WESTON, Conn. -- In a fight, most would assume the bigger man would win. This is not the case in the battle between huge trees and bugs that can only be seen with a magnifying glass.
Take the hemlock woolly adelgid, an invasive insect that sucks the sap from hemlock trees, at the same time exuding a poison that inhibits new growth by the tree.
"The tree sends out auxines or plant growth hormones to buds to grow leaves," according to arborist Bill McKinney . "As the leaves are established they send out auxins to the roots to grow. When this is disrupted by the toxins from the adelgid, there is no growth, and in four to 10 years the tree dies."
"Anytime we lose a plant, we lose 30 species that are dependent on it," he said.
McKinney, chief invasives officer at the Aspetuck Land Trust and owner of Habitat Restoration Services , said the hemlock woolly adelgid came to Connecticut in 1985 and, based on its DNA, has been traced to Northern Japan. It arrived in Virginia in the 1950s, he said, and keeps spreading through the Appalachians. "It's very difficult to do something about it in a forest," he said.
The trees have to be treated one by one. Horticultural oil or low-impact insecticidal soap can be used to kill the eggs and adults of the insect, but it doesn't prevent more from affecting the tree. Safari and Merit 75 insecticides can be absorbed into the tree's vascular system and prevent the attack from the woolly adelgid.
"It makes insects very unhappy when they bite into it," said McKinney.
To see if there are woolly adelgids on a hemlock tree, look closely at the first five inches of a branch, between the needles. If there is a white fluffy matter, that's probably the eggs of a woolly adelgid, McKinney said. The insect has two generations per year, so the eggs would be found in April or July.
Hemlock's have been around for thousands of years. "Trees are such a great resource to the world. They absorb carbon faster than any other area or element," said McKinney.
There are two kinds of pests, said McKinney. Some have been here for thousands of years, and the trees infected by them are typically weakened already. The other pests are the invasive insects that have been showing up in recent years.
The emerald ash borer, an invasive insect spotted as close as Saugerties, N.Y., is devastating the ash population by digging into the tree and making S-turn tunnels that disrupt the tree's vascular system. It goes all the way around the tree, girdling it, so no nutrients or water can go up or down the tree. Millions of trees have been killed, McKinney said. The insect first appeared in Michigan in 2002 and was shipped to the East Coast in wood. Again, the only prevention is to infuse the trees with a systemic insecticide on a tree-by-tree basis.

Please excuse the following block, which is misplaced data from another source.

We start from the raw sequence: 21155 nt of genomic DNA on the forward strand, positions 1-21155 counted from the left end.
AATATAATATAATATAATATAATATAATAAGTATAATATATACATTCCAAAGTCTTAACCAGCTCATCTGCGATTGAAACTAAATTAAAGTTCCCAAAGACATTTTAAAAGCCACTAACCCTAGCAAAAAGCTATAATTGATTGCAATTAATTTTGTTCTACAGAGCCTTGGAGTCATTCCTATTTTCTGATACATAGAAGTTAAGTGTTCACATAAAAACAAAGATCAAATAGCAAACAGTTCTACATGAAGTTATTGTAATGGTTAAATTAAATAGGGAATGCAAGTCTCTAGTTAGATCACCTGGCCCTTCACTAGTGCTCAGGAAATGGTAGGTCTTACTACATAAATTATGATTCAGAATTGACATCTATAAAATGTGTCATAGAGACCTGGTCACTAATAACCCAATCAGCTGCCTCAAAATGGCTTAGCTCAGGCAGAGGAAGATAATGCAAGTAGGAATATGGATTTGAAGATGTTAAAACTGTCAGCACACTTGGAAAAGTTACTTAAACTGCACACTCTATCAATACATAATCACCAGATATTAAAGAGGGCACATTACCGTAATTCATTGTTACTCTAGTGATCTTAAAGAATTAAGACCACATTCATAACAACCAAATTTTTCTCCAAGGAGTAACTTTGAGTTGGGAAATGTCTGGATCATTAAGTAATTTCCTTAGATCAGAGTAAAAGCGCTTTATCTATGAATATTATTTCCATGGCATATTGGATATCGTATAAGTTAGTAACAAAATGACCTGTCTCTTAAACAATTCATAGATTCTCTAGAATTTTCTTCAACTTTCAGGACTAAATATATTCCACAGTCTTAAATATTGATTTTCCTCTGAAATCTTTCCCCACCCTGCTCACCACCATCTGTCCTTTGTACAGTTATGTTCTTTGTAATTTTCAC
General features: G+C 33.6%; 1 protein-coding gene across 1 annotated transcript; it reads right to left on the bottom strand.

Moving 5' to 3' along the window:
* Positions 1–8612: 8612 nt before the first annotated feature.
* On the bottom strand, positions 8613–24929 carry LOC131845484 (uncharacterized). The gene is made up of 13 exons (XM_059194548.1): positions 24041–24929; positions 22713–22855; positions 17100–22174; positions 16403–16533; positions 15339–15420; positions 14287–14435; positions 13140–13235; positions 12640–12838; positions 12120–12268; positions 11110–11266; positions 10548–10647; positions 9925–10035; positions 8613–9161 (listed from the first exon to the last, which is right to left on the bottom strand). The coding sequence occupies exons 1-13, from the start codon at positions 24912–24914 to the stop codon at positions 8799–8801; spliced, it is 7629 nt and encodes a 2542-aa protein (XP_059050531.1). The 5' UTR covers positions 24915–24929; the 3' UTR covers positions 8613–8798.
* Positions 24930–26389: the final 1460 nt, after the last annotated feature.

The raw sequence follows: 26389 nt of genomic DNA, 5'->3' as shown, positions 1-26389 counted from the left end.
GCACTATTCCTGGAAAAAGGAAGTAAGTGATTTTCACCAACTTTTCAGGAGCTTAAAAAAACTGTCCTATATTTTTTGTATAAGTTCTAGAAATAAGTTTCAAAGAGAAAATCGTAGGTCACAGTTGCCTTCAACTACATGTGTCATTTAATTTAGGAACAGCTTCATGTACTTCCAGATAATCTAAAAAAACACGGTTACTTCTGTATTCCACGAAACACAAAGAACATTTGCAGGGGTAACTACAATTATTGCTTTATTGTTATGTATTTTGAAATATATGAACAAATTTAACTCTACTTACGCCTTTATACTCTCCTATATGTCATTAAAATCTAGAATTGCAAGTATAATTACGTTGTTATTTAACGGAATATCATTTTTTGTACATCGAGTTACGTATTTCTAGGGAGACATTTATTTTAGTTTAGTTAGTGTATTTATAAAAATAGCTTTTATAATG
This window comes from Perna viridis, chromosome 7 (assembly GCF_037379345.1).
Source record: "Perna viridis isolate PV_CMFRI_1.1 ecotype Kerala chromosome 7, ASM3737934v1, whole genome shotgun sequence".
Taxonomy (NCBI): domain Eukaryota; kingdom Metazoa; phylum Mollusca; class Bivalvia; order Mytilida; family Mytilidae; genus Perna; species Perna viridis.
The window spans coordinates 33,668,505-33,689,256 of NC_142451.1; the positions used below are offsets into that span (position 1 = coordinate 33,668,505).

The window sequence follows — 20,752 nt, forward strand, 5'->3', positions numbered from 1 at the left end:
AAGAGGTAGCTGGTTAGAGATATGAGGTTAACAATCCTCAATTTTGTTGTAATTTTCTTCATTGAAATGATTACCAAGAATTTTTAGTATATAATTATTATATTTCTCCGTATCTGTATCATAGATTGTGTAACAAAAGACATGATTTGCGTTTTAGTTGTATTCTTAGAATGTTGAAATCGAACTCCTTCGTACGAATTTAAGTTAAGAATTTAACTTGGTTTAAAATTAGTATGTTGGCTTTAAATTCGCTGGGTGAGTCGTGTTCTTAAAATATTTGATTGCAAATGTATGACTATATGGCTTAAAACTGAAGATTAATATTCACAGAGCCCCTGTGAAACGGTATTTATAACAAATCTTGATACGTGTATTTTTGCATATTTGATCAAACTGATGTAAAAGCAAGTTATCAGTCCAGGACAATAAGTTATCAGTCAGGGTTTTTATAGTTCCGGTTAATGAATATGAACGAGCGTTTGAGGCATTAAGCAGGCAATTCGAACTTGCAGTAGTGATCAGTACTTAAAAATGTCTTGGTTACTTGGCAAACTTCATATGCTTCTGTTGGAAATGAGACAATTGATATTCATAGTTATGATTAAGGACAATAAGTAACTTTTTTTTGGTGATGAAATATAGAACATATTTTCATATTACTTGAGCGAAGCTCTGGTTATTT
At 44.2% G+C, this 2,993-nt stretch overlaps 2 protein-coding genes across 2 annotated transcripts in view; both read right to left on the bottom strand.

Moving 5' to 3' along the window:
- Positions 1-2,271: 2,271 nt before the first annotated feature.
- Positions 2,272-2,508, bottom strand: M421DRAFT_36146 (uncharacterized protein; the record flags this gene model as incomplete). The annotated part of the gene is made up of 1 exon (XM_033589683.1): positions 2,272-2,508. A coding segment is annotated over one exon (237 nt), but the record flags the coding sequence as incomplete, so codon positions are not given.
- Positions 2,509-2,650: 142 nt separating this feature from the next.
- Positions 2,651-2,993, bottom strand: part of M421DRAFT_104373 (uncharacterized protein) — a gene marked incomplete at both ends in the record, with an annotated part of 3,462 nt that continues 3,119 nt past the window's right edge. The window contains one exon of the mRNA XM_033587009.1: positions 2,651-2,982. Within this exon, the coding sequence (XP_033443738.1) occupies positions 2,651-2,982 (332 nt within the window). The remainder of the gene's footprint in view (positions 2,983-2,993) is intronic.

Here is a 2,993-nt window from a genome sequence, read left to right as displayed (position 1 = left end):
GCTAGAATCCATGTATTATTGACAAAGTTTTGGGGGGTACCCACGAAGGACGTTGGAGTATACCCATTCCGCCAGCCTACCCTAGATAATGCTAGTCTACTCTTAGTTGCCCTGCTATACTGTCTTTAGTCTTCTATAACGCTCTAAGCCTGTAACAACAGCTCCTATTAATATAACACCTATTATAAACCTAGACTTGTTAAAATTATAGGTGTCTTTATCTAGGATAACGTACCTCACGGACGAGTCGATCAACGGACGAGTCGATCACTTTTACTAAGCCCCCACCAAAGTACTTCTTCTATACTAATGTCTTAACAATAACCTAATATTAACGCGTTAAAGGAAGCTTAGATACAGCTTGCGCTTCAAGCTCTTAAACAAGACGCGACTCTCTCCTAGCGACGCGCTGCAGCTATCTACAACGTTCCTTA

Blue square traps have been hung around Easton to determine whether emerald ash borers are in the area. They have not been found in Easton yet.
The asian longhorned beetle, another invasive species first spotted in 1996 in Brooklyn, caused 30,000 trees to be taken down in Worcester, Mass. The insect comes from China, where it has killed more than 30 million trees, said McKinney. It burrows a hole into the bark, disrupting the vascular system and causing the tree to starve and die.
There are 40 other bugs that hurt trees, said McKinney, and hundreds of others that live with trees.
"Few are not bad for the tree. Few are good for trees--they raise the trees' defense mechanisms. It's better to have a little stress with a few bugs," said McKinney.
Spraying a tree with insecticides is a "complex process" that takes careful planning, McKinney said. Spraying to eliminate "bad" mites can also kill predator mites, which actually slow the population growth of "bad" mites.
McKinney has a booklet for homeowners on how to stop invasive plants and suggestions for replacing them with native plants. To obtain a copy, email firstname.lastname@example.org .
Do you have invasive insects in your yard? What do you do about them? Leave your tips below.
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